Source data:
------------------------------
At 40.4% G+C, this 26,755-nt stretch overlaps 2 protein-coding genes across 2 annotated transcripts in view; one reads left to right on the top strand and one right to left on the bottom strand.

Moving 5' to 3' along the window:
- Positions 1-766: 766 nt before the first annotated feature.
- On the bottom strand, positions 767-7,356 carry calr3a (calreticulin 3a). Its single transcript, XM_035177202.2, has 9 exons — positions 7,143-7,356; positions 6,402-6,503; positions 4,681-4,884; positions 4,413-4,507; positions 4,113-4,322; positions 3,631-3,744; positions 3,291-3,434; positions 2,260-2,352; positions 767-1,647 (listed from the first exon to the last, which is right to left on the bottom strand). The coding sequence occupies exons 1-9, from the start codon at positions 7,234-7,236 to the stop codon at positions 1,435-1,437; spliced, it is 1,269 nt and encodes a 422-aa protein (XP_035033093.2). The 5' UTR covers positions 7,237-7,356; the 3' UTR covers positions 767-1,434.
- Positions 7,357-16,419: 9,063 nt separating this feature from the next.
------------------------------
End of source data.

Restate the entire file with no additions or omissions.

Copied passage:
At 40.4% G+C, this 26,755-nt stretch overlaps 2 protein-coding genes across 2 annotated transcripts in view; one reads left to right on the top strand and one right to left on the bottom strand.

Moving 5' to 3' along the window:
- Positions 1-766: 766 nt before the first annotated feature.
- On the bottom strand, positions 767-7,356 carry calr3a (calreticulin 3a). Its single transcript, XM_035177202.2, has 9 exons — positions 7,143-7,356; positions 6,402-6,503; positions 4,681-4,884; positions 4,413-4,507; positions 4,113-4,322; positions 3,631-3,744; positions 3,291-3,434; positions 2,260-2,352; positions 767-1,647 (listed from the first exon to the last, which is right to left on the bottom strand). The coding sequence occupies exons 1-9, from the start codon at positions 7,234-7,236 to the stop codon at positions 1,435-1,437; spliced, it is 1,269 nt and encodes a 422-aa protein (XP_035033093.2). The 5' UTR covers positions 7,237-7,356; the 3' UTR covers positions 767-1,434.
- Positions 7,357-16,419: 9,063 nt separating this feature from the next.